Bell Poised to Win Second Coast Guard Heli Bid
It appears Bell Helicopters Canada is a shoo-in to win a second Coast Guard helicopter contract because other manufacturers won’t be submitting bids.
According to the Canadian Press, the Bell 412 is likely to be the next medium-lift Coast Guard helicopter. Bids close May 27 but CP says Agusta Westland, Sikorsky and Airbus Helicopters Canada have all “signalled they won’t be submitting bids.”
Assuming the scenario plays out as CP predicts, the 412s will join 15 Bell 429 “light-lift” helicopters in the Coast Guard fleet. Bell got that $172 million contract for the 429s on Monday. It was also the only bidder in that competition.
It’s not clear if the other companies’ refusal to bid on the medium-lift contract is related to the controversy that surrounds light-lift contract.
Airbus Helicopters pulled out of the light-lift competition and filed legal action against the government claiming Bell was given an unfair advantage in the bidding because of a weight exemption granted by Transport Canada for the 429. The Bell aircraft has a gross weight of 3,400 kg. but the weight limit for “light” helicopters in Canada is 3,175 kg. Transport Canada gave Bell an exemption on the weight Airbus claims that gave the 429, which is built at Mirabel Airport in Quebec, an unfair advantage.
That suit is still before the courts and Airbus said in a statement that it “deeply regrets” the decision of the federal government to go ahead with the contract even though it may be overturned by the court.
P&WC Celebrates 30 Years of the PW100
This year marks the 30th anniversary of an engine that can legitimately be credited with making regional airliners possible.
The PW100 first flew in 1984 on a Dash-8 and it’s now installed in almost all of the popular Western turboprop regional aircraft.
“It is readily acknowledged that the PW100 helped create the regional turboprop airline market and today it remains the market leader,” said P&WC VP Richard Dussault.
The PW100 was an outgrowth of the success of the PT6 family of engines, the largest of which, at the time, put out about 1,000 shaft horsepower. The first PW100 was 1,800 shp and there are now 38 models ranging to 5,000 shp.
In addition to airliners, the engine is widely used in military, cargo and amphibious aircraft.
P&WC is now working on a new series of engine called the next-generation regional turboprop. It’s expected to burn 20 percent less fuel and cost 30 percent less to maintain and have as much as 7,000 shp, making it suitable for regional aircraft with more than 90 seats.
FltPlan.com Offers Digital CFS, VNCs
FltPlan.com has worked out a deal with Nav Canada to offer free digital copies of the Canadian Flight Supplement and visual navigation charts (VNCs).
The new offerings are timed to coincide with the busy summer flying season and will benefit not only those flying between Canadian destinations but will help out visiting pilots.
“With the summer months almost here, Canada becomes a popular destination or stopover point going to Alaska,” said FltPlan President Ken Wilson.
FltPlan’s subscriptions already offer virtually all Nav Canada charts and plates and they’re all integrated into its iPad and Android apps.
FltPlan has been offering online flight planning and information services for 14 years and has been working with Nav Canada in 2011.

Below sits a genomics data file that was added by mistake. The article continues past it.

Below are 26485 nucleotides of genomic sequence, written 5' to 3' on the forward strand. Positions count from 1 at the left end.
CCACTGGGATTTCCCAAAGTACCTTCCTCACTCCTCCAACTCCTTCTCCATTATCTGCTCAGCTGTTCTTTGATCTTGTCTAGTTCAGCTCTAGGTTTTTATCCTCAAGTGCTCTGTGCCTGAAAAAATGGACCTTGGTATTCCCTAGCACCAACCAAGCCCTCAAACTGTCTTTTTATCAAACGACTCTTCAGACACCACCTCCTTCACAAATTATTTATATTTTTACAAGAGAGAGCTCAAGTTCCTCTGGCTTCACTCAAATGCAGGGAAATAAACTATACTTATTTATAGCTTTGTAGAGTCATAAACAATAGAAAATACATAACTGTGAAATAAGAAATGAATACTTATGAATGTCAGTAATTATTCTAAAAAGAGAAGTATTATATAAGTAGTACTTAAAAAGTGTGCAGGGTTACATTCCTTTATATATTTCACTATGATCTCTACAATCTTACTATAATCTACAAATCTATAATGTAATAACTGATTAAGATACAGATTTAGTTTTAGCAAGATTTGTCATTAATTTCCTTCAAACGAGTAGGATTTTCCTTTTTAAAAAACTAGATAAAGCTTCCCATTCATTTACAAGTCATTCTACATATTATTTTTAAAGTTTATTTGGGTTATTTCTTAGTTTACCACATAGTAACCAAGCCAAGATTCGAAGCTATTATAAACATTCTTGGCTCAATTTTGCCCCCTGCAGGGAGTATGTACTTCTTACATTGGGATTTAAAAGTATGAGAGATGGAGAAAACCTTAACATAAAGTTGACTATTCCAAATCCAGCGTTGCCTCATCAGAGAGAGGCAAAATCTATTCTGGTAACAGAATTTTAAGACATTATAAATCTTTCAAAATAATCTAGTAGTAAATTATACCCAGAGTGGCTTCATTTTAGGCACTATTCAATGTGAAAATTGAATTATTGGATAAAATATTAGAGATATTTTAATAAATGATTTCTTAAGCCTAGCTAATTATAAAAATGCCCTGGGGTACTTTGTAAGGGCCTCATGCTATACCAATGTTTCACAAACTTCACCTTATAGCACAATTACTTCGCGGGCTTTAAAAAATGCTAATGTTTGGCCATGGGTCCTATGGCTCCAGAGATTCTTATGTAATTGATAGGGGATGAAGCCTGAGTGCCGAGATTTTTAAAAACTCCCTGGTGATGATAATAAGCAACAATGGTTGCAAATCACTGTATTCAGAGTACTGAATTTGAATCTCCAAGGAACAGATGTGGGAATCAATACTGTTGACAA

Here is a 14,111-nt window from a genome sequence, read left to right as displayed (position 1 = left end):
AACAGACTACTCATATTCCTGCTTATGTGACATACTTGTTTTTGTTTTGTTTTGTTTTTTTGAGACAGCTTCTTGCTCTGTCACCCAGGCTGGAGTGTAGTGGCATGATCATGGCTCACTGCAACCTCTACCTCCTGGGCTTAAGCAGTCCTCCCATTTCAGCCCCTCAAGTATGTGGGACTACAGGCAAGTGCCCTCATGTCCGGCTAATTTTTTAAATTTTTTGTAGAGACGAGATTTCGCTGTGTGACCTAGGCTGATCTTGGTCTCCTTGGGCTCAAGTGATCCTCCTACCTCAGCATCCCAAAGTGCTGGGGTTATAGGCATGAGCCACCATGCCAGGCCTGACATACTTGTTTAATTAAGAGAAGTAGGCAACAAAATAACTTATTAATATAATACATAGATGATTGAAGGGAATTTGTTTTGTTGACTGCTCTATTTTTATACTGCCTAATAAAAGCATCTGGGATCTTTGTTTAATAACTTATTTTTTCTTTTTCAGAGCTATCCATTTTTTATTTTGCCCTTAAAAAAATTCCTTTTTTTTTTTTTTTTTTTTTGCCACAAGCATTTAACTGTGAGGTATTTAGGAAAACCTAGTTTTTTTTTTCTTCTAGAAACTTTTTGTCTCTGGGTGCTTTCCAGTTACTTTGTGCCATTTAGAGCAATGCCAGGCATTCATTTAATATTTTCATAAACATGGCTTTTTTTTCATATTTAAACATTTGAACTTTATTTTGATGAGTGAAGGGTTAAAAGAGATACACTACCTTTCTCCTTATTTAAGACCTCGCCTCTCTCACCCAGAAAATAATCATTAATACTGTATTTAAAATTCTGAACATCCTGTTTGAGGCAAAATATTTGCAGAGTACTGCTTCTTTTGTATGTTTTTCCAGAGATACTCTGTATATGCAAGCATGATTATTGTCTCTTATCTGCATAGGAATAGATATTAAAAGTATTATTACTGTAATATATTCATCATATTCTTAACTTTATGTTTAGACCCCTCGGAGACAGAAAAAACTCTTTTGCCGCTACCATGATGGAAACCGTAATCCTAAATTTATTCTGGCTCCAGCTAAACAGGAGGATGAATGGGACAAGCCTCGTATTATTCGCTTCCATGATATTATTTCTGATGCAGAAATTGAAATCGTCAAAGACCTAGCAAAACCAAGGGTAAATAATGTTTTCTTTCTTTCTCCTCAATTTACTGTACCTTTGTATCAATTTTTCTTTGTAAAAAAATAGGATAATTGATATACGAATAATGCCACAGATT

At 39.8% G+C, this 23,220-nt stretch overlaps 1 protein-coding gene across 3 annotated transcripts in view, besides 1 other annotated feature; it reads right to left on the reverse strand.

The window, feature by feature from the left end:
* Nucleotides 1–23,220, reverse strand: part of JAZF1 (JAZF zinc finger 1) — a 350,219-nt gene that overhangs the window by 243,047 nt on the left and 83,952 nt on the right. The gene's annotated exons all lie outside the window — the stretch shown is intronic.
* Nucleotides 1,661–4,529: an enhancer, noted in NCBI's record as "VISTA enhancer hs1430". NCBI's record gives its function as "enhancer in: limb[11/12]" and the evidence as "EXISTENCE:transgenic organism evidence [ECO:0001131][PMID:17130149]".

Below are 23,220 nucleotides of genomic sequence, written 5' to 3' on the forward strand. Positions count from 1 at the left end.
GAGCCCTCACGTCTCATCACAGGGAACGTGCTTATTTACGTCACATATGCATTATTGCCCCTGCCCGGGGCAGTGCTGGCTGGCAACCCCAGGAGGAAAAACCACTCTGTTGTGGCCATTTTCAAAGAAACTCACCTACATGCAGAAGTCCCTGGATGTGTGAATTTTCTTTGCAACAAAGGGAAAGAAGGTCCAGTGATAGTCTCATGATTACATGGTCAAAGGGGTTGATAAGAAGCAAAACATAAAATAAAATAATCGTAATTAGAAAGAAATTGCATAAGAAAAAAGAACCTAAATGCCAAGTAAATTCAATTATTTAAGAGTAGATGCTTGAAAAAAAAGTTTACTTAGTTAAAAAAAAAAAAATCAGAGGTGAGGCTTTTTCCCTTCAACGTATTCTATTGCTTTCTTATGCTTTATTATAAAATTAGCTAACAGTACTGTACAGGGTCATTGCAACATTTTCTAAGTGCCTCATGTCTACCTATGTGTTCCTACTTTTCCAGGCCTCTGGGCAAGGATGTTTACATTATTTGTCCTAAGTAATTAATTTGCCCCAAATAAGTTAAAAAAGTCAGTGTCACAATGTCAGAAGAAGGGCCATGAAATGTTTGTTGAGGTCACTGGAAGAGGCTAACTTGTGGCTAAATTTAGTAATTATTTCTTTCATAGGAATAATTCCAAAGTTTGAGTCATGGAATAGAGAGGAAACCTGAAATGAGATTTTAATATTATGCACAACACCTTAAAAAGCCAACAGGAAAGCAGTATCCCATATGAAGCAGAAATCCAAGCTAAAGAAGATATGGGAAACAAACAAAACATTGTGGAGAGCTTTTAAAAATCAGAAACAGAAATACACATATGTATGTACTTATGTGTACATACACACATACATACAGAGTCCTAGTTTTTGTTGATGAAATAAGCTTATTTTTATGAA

CSeries Adds Orders, Flight Tests Progress
Bombardier’s CSeries flight test program moved to the relative anonymity of Wichita, Kansas for the winter and engineers got some work done in the somewhat better weather offered there.
The fourth flight test aircraft is almost ready for its first flight and the other three have accumulated a total of 280 test hours. In an earnings statement issued last week, Bombardier said the aircraft has been cleared for testing in the full speed and altitude envelope, which should increase the rate at which the flight test program proceeds.
It requires 2,400 hours of flight test before certification.
Meanwhile, it looks like Bombardier has sold six CSeries to Libya as it inches toward its goal of 300 firm orders when the aircraft enters service. The Libyan order would nudge the current total to 209 firm orders but there are at least that many options that could be converted, also.
Bombardier has also announced that CSeries aircraft will come with optional factory-installed internet and entertainment systems supplied by Panasonic. The exConnect system is the same as that chosen by WestJet for its aircraft. The system will connect to the passengers’ own tablets and phones but most airlines will also rent display devices to those who don’t have their own.
Air Canada Picks Up 787 Saturday
Air Canada CEO Calin Rovinescu and 50 employees who won an internal contest will be on hand in Everett, Washington to take deliver the company’s first Boeing 787.
The aircraft was ordered nine years ago and will add flexibility and efficiency to the airline’s wide-body fleet.
Air Canada Chief Commercial Officer Ben Smith called the 787 a “grand-slam home-run type airplane” in an interview with the Globe and Mail.
The aircraft carries more people, has a longer range and uses 20 percent less fuel than the aging 767s that fill the gap between the airline’s modern 777s and its single-aisle fleet.
After flying home to Toronto on Saturday the first aircraft will go to work on a new route between Toronto and Haneda, Japan. The 787 will also serve Tel Aviv.
There’s another 787 on the line in Everett that’s almost ready for delivery and airline officials say more routes to Asia are planned.